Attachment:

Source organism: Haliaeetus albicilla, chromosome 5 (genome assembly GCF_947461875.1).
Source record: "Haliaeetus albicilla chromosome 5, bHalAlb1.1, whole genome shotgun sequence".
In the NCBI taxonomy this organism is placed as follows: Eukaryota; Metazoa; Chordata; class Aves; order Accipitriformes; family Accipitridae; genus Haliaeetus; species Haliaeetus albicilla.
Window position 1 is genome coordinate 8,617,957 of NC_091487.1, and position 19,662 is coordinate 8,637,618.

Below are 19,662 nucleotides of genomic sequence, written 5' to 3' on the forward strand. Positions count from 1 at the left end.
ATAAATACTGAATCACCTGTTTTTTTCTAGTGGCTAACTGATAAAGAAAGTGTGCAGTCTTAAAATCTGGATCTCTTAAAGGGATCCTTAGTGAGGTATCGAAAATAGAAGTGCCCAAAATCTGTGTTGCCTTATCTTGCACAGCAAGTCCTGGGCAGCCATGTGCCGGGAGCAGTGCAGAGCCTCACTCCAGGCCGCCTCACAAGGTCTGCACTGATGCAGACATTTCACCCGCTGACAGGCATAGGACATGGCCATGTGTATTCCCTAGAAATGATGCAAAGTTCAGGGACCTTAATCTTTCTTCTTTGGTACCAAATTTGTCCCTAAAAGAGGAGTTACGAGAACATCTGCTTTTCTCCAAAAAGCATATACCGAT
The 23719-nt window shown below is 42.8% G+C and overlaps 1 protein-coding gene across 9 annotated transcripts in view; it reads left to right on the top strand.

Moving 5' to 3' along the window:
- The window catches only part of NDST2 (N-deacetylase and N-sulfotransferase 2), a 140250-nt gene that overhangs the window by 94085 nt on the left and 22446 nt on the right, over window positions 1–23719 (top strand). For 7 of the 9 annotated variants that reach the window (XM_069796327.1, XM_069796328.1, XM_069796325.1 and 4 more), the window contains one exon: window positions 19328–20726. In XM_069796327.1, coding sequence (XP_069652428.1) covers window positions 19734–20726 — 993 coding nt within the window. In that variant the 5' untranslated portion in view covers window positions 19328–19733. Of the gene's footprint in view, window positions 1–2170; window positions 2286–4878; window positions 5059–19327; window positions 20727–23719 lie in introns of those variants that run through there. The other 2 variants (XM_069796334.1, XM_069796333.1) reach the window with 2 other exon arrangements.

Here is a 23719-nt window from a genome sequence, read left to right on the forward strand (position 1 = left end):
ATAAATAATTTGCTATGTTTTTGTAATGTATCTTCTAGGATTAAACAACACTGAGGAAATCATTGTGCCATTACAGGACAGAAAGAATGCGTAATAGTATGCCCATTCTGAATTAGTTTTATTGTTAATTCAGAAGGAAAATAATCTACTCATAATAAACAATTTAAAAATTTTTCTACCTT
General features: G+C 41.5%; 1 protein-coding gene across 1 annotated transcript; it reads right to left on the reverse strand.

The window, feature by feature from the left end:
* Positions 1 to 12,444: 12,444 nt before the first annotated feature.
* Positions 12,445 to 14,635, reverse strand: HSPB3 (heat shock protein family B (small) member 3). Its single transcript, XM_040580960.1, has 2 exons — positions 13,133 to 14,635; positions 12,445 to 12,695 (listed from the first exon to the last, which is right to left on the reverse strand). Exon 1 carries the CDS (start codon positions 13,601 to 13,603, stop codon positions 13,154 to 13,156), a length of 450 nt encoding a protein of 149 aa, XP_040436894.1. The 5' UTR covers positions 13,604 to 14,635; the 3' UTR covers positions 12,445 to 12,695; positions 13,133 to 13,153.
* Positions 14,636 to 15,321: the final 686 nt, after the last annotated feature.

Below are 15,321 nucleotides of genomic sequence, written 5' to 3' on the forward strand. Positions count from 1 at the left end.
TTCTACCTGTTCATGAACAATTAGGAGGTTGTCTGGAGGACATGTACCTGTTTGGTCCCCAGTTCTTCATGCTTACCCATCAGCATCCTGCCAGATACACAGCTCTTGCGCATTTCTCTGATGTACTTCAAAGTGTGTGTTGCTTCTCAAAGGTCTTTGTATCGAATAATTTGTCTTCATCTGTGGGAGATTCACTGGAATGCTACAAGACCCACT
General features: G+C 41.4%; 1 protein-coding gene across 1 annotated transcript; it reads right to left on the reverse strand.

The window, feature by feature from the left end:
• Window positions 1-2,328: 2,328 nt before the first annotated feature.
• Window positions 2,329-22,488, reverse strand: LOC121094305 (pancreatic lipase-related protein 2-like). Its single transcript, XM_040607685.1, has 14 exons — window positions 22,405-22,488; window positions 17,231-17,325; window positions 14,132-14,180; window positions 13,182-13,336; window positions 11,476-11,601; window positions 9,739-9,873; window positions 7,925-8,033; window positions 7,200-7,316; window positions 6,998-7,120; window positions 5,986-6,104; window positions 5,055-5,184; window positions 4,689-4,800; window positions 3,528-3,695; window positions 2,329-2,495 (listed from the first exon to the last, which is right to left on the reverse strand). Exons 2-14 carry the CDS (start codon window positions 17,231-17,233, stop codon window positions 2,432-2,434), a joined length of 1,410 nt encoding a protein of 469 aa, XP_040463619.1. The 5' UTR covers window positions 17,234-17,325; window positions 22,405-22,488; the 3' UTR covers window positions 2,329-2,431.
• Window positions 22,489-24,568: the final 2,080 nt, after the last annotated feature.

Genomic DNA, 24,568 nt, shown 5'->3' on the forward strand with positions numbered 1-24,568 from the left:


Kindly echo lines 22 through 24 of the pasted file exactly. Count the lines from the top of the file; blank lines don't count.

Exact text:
• Window positions 2,329-22,488, reverse strand: LOC121094305 (pancreatic lipase-related protein 2-like). Its single transcript, XM_040607685.1, has 14 exons — window positions 22,405-22,488; window positions 17,231-17,325; window positions 14,132-14,180; window positions 13,182-13,336; window positions 11,476-11,601; window positions 9,739-9,873; window positions 7,925-8,033; window positions 7,200-7,316; window positions 6,998-7,120; window positions 5,986-6,104; window positions 5,055-5,184; window positions 4,689-4,800; window positions 3,528-3,695; window positions 2,329-2,495 (listed from the first exon to the last, which is right to left on the reverse strand). Exons 2-14 carry the CDS (start codon window positions 17,231-17,233, stop codon window positions 2,432-2,434), a joined length of 1,410 nt encoding a protein of 469 aa, XP_040463619.1. The 5' UTR covers window positions 17,234-17,325; window positions 22,405-22,488; the 3' UTR covers window positions 2,329-2,431.
• Window positions 22,489-24,568: the final 2,080 nt, after the last annotated feature.

Genomic DNA, 24,568 nt, shown 5'->3' on the forward strand with positions numbered 1-24,568 from the left: